17th Mar2014

‘The Zero Theorem’ Review

by Ian Loring

Stars: Christoph Waltz, Mélanie Thierry, David Thewlis, Lucas Hedges, Matt Damon, Ben Whishaw, Tilda Swinton, Sanjeev Bhaskar, Rupert Friend | Written by Pat Rushin | Directed by Terry Gilliam


Terry Gilliam may be a national treasure but that doesn’t preclude him from making films which can at times sink a little too much into his fertile imagination at the expense of being particularly absorbing. The Adventures of Baron Munchausen was a late 1980’s financial disaster which found him being given a lot of toys to play with but not being able to make a film which really connected with the heart or head and his last effort The Imaginarium of Dr Parnassus is a film which seems to get by almost on the good will of the viewer alone. He is a man to be admired certainly, any man who makes Brazil must be, but he is also one prone to palpable flaws. That brings us to The Zero Theorem.

There is none more Gilliam than The Zero Theorem. Stacked with crazy side characters, dark visions of the future, absurd production design and at it’s a centre, a lowly but sympathetic protagonist, the film feels and looks like a melting pot of all the “stuff” swirling around in his head. However, while the aforementioned Brazil, Time Bandits or Twelve Monkeys have an engaging and coherent narrative to pin these down onto, The Zero Theorem’s plotting feels like a random stream extrapolated from the visual ideas Gilliam has in his mind’s eye.

Can a man with a faith which eats up his entire life also prove that the universe and life itself is meaningless? That is a fascinating idea which could be the springboard to a cerebrally satisfying encounter but here, this is merely the stepping stone towards a view of the internet which feels like it would have been out of date at least a decade ago, Melanie Thierry gamely dressing up in a variety of alluring outfits while never threatening to break out of the “tart with a heart” trope we’ve seen in film almost since cinema began and a total sense that we’ve been here before and was better back the first (and second) time.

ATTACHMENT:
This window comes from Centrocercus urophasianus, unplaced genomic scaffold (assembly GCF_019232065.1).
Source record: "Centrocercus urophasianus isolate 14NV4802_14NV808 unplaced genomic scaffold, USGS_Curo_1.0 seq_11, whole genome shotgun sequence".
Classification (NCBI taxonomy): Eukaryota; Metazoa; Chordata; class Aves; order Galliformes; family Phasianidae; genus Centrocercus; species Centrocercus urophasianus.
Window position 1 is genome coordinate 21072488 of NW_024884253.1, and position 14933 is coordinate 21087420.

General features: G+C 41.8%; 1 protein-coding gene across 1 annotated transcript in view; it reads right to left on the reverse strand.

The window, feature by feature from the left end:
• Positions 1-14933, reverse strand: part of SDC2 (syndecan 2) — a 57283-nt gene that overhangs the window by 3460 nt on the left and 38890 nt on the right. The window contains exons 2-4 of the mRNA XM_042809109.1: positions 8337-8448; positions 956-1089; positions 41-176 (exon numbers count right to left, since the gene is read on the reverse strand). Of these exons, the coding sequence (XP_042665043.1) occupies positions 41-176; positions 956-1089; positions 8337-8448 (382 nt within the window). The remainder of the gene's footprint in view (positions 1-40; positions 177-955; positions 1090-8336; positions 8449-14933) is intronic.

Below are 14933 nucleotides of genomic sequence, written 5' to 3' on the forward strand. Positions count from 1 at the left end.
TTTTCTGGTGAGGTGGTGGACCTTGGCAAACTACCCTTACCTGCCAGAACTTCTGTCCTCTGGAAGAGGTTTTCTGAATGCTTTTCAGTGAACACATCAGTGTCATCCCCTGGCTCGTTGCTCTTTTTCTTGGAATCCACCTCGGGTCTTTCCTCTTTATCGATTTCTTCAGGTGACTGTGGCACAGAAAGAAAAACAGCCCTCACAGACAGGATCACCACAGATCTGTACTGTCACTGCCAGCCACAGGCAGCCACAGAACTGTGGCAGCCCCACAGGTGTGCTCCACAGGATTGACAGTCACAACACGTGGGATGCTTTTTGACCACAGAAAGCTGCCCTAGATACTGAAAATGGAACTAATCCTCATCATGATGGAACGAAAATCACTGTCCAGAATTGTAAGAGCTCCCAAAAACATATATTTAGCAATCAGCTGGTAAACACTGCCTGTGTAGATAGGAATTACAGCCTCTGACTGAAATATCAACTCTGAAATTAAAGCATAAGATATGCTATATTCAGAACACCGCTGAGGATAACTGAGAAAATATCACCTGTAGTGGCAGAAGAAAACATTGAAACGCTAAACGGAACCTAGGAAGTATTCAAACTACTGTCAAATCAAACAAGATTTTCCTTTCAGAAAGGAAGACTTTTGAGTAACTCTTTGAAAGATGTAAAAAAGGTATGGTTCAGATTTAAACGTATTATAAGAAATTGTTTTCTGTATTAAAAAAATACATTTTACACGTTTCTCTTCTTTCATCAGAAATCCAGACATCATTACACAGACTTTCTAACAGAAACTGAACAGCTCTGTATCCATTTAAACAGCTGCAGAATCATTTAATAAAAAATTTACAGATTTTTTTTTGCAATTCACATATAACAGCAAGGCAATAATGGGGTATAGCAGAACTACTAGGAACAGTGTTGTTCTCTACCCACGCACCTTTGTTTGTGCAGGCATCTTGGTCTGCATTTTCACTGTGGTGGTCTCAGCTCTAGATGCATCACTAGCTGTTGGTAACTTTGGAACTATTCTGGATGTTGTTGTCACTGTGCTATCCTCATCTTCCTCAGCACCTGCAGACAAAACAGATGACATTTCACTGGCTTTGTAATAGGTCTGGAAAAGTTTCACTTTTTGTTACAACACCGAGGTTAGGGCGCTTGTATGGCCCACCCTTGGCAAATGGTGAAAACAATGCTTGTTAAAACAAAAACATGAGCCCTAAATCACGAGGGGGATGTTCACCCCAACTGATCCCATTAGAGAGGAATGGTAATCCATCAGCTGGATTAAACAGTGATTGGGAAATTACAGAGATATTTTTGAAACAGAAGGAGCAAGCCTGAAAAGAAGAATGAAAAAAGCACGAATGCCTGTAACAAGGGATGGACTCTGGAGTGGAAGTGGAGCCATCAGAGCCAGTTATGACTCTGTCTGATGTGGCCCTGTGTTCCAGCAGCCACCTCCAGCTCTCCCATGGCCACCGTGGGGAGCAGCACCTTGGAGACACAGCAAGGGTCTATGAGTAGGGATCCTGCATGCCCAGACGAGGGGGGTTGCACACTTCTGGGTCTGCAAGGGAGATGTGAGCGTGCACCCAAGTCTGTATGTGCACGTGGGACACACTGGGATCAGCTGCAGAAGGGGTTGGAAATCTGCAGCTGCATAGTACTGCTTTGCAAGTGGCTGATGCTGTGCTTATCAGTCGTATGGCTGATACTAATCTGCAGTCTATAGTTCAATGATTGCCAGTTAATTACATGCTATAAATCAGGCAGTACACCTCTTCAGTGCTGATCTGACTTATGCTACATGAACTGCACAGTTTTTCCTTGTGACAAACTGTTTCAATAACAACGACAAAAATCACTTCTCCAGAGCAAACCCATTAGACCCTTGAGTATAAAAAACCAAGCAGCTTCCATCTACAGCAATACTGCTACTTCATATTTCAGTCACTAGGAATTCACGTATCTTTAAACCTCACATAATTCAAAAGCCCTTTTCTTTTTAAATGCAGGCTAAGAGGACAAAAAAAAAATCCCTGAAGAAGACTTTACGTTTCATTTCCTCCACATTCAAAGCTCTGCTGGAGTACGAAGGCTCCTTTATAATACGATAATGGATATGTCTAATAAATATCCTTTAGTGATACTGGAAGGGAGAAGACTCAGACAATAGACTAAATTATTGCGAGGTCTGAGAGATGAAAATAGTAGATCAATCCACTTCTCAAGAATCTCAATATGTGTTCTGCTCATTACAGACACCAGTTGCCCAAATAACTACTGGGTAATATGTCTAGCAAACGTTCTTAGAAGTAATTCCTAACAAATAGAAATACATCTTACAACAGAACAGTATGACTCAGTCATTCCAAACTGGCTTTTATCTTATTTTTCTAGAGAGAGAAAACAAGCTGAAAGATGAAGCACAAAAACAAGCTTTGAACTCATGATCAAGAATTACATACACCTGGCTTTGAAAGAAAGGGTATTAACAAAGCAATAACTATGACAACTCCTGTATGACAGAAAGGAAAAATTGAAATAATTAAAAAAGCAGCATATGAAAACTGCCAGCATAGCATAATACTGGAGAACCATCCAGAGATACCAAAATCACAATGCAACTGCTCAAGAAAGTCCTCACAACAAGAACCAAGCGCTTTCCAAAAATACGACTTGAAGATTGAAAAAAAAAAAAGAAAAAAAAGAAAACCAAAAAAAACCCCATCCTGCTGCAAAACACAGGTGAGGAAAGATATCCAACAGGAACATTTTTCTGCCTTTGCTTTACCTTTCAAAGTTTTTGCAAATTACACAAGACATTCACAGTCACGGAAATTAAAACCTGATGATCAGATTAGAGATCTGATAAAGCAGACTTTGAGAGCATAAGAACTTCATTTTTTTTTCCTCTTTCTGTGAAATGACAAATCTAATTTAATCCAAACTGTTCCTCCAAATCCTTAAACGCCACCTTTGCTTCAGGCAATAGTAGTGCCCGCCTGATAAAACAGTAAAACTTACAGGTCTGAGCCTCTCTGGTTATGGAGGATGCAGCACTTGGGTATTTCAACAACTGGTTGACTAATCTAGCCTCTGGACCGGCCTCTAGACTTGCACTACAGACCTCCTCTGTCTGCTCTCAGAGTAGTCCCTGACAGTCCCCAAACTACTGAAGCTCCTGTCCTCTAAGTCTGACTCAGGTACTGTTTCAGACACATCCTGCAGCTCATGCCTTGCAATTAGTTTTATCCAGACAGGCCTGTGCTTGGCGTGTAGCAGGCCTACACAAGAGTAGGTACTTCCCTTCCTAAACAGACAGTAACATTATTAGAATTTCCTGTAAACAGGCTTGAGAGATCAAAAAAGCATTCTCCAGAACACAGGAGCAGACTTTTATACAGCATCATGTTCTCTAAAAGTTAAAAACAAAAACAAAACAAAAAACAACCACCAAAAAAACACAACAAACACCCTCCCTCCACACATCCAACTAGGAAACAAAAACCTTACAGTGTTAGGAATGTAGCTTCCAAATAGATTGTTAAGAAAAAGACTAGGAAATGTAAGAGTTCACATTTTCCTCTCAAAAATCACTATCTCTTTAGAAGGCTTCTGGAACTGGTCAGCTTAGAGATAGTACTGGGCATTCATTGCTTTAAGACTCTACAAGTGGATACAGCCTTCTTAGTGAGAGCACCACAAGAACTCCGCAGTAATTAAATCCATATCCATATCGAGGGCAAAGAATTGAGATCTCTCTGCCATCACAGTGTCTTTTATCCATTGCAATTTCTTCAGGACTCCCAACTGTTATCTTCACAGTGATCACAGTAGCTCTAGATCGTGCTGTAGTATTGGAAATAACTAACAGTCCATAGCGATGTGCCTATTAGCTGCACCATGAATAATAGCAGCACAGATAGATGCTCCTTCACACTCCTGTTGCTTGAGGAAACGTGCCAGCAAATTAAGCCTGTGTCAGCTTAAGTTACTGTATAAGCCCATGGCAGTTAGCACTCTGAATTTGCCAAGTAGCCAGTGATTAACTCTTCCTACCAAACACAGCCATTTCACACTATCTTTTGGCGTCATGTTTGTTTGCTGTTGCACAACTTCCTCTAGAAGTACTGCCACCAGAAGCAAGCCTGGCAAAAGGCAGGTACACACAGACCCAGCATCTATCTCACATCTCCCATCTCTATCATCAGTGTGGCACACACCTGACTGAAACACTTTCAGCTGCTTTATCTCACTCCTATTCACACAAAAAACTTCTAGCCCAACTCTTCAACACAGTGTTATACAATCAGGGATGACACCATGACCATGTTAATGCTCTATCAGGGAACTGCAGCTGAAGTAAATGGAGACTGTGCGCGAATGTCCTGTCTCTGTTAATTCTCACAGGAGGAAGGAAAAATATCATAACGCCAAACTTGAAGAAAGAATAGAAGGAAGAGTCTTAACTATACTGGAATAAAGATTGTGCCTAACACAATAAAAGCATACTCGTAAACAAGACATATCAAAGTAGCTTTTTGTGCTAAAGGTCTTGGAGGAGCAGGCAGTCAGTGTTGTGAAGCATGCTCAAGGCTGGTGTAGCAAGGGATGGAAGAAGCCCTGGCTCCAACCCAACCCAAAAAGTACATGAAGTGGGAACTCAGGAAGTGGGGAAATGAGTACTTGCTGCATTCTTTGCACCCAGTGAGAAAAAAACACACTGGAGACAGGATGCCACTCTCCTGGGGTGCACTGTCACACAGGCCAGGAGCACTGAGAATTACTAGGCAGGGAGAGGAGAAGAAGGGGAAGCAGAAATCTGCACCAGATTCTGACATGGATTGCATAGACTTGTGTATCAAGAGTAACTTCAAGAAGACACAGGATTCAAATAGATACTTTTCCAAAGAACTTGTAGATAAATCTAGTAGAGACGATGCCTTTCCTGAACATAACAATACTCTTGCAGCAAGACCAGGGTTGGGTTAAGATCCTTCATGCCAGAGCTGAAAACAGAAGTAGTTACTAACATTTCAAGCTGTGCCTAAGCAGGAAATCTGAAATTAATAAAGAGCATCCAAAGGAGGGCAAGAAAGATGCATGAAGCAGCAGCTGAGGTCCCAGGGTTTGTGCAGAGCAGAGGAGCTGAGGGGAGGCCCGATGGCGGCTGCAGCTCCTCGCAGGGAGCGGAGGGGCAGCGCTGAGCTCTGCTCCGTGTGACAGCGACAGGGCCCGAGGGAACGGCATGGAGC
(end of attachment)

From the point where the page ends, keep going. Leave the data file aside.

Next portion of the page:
Part of this is surely due to a limited budget and shooting schedule hampering Gilliam’s vision and when the film moves out of its largely one-location environs, the frame holds all sorts of quirky joys (my particular favourite being the interactive advert which addresses every person it comes across as “Madam”) and indeed the lack of time may have fed into a feel of frenzy which takes over the film from time to time and perks the interest.

Also keeping the flame alive is a fantastic central performance from Christoph Waltz who feels entirely relatable while being told constantly that he’s barely fit to be part of society. His is the beating heart of this cold, unusual world and you will him to somehow succeed even if you know that may mean the end of everything. On a human level, he connects when none of the other characters ever do, though as alluded to earlier, Thierry does try her best with what she’s got.

It feels odd to say for a man with an imagination as vast as Terry Gilliam but The Zero Theorem feels like a film where he repeats himself to increasingly dull effect. Gilliam is a master of his craft but this is another misfire in a career just as notable for those as it is for his successes. For fans, they will get their fix but for those wanting something just a little different from what they expect from Gilliam, look elsewhere.

** 2/5


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